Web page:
(Bloomberg) – Pakistan’s central bank is discouraging interbank trading due to a severe shortage of dollars that pushed the rupee to post its worst weekly decline since 1998, according to people with knowledge of the matter.
The State Bank of Pakistan has instructed commercial lenders to handle import payment claims from their own entries, such as accrued charges and remittances from exporters, the people said, asking not to be identified in private discussions. If the bank still needs to borrow, it must seek permission from the monetary authority, the sources added.
The State Bank of Pakistan did not respond to an email seeking comment.
The rupee fell about 8% last week, its biggest drop in more than two decades, as Pakistan’s foreign exchange reserves are sufficient to cover less than two months of imports. Despite this, acting SBP Governor Murtaza Syed told Bloomberg that the country would comfortably meet its financing needs with an International Monetary Fund bailout on track.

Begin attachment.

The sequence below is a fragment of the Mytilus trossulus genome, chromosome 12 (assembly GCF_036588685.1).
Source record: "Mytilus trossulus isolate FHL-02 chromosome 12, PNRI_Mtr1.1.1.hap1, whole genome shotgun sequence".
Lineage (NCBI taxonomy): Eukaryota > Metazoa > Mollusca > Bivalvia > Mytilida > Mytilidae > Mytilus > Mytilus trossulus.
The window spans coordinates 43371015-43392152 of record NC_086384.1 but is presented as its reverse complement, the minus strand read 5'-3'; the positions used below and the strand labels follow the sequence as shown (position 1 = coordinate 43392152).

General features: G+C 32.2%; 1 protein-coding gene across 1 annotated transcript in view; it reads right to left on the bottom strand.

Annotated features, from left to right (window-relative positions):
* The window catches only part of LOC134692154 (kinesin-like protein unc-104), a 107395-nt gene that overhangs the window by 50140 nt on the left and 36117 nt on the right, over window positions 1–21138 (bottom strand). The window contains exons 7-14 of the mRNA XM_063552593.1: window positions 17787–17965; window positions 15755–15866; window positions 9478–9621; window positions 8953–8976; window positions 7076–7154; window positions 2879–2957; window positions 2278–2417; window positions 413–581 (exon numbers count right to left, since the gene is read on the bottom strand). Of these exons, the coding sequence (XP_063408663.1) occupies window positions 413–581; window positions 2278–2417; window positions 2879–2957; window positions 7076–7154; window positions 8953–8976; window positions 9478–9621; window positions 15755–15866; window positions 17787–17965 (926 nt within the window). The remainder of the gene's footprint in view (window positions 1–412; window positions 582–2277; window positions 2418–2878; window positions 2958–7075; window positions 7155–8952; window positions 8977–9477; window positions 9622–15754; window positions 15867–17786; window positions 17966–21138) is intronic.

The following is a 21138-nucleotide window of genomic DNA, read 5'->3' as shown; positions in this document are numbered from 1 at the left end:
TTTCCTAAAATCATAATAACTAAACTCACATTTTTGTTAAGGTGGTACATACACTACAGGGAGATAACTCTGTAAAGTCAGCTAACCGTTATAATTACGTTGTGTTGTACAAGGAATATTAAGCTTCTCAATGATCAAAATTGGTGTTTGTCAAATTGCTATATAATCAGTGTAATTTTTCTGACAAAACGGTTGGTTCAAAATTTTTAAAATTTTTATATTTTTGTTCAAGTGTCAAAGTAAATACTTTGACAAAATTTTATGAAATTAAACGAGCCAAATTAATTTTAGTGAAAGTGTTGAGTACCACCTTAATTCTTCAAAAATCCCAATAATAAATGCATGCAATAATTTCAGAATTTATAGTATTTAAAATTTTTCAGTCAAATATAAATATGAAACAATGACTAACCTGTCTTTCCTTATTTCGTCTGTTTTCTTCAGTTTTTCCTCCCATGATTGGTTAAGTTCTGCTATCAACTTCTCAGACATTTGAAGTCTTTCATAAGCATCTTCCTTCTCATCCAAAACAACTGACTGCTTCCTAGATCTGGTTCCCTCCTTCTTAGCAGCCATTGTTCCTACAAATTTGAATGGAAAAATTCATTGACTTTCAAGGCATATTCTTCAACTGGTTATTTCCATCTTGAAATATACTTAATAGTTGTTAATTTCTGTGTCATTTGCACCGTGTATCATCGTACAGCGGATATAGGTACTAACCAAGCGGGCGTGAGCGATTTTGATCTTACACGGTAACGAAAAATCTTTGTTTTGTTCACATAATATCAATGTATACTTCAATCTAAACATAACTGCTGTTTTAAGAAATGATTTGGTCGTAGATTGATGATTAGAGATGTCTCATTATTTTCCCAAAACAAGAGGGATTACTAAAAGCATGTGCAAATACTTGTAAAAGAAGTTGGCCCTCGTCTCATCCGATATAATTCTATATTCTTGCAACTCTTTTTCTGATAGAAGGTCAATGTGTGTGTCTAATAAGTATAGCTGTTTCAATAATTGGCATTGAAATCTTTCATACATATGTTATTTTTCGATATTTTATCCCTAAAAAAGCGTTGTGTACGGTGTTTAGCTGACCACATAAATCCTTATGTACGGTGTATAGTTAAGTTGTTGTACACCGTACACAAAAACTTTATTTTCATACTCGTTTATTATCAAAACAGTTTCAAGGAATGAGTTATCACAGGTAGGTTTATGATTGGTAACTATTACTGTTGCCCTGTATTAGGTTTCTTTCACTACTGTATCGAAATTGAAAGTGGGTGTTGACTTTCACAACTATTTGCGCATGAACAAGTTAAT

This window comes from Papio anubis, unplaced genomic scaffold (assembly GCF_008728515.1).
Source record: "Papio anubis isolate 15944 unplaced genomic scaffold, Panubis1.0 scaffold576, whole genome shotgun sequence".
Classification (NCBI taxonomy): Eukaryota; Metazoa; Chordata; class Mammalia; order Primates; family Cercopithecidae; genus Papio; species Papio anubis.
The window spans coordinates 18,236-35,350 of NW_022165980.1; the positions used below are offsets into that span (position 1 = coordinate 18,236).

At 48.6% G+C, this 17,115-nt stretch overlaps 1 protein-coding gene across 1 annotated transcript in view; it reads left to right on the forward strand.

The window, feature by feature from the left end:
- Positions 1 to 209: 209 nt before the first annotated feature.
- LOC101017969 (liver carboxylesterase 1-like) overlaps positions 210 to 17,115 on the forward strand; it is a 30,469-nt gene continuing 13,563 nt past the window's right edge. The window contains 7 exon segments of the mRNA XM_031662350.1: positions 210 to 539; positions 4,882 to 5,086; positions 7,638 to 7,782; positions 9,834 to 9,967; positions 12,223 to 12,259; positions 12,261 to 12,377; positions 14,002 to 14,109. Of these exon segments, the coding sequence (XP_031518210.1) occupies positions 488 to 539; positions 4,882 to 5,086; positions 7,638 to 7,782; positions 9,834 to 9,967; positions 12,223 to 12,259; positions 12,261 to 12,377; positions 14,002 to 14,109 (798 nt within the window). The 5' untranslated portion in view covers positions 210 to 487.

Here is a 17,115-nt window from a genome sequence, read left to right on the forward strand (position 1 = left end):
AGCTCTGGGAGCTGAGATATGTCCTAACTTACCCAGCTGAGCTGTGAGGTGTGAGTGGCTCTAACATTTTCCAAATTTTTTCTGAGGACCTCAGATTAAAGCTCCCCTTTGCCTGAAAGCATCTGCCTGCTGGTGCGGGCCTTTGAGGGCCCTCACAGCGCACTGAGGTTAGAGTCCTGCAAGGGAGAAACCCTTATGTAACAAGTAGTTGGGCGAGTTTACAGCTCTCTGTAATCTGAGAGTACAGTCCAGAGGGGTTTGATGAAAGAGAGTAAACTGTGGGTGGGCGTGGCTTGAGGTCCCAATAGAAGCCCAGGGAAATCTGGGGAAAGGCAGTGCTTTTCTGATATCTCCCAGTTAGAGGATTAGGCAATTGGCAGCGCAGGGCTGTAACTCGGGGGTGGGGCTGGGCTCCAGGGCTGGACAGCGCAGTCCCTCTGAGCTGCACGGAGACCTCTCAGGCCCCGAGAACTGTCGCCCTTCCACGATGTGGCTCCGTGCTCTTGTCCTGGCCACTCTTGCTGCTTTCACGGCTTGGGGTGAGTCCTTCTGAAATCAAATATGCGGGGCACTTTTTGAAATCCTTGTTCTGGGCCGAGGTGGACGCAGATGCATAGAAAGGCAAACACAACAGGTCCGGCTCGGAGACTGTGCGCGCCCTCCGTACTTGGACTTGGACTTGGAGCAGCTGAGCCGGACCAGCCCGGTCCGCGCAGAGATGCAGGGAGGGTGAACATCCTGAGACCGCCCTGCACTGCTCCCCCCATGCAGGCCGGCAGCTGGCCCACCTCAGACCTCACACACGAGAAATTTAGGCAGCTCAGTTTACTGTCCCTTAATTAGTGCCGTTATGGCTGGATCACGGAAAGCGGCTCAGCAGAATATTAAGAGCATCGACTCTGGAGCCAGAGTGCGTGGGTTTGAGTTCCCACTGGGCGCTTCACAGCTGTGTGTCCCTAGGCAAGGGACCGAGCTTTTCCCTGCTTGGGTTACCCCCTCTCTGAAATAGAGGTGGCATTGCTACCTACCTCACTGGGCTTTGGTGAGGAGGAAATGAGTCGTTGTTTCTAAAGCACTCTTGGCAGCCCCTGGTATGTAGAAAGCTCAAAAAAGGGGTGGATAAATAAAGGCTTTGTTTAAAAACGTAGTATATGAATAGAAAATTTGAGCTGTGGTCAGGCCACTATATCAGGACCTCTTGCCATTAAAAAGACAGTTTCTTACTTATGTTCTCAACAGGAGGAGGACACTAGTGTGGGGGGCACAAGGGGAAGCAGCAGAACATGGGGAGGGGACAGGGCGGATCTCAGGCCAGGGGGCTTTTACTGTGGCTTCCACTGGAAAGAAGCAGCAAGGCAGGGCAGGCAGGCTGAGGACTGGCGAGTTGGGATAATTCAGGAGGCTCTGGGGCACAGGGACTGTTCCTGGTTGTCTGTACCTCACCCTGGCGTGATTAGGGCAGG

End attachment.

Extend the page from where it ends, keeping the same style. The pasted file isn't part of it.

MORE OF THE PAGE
Pakistan says concerns are ‘overblown’ as rupiah falls the most since 1998
Some banks seek permission from the SBP and provide dollars at a higher price, increasing costs for their customers, according to others with knowledge of the matter. Banks provided energy companies with dollars at rates of 238 rupees and 242 rupees to the dollar on July 20, about 8% higher than the official closing rate for the day, the sources said. The news magazine Profit first reported on the more expensive payments.
Banks that used to make overseas payments within a day are now taking more than a week, said Raheel Ahmed, managing director of VN Lakhani and Co., a Karachi-based steel importer.
Pakistan has come under pressure on dollar payments due to energy payments, Finance Minister Miftah Ismail said at a news conference July 21 in Islamabad. The trend will reverse, with the supply of dollars outstripping the demand next month, Ismail said.
©2022 Bloomberg LP